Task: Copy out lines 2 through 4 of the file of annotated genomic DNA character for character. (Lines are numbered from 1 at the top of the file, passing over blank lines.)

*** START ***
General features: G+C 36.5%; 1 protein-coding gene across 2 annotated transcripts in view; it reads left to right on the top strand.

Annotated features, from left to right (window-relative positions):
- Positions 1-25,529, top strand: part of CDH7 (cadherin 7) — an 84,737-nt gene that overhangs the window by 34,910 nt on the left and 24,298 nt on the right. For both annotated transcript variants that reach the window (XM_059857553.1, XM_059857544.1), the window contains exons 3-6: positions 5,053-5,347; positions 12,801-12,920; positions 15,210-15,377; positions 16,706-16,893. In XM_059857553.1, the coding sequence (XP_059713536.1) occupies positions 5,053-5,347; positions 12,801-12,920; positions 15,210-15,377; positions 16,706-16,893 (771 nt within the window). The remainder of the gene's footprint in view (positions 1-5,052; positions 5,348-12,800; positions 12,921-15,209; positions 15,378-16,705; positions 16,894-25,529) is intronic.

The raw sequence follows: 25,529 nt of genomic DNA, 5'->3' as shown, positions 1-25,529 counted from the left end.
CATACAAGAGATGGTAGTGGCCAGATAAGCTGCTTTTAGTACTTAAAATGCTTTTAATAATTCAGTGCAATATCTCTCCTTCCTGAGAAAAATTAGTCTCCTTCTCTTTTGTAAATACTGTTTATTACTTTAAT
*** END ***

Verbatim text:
Annotated features, from left to right (window-relative positions):
- Positions 1-25,529, top strand: part of CDH7 (cadherin 7) — an 84,737-nt gene that overhangs the window by 34,910 nt on the left and 24,298 nt on the right. For both annotated transcript variants that reach the window (XM_059857553.1, XM_059857544.1), the window contains exons 3-6: positions 5,053-5,347; positions 12,801-12,920; positions 15,210-15,377; positions 16,706-16,893. In XM_059857553.1, the coding sequence (XP_059713536.1) occupies positions 5,053-5,347; positions 12,801-12,920; positions 15,210-15,377; positions 16,706-16,893 (771 nt within the window). The remainder of the gene's footprint in view (positions 1-5,052; positions 5,348-12,800; positions 12,921-15,209; positions 15,378-16,705; positions 16,894-25,529) is intronic.

The raw sequence follows: 25,529 nt of genomic DNA, 5'->3' as shown, positions 1-25,529 counted from the left end.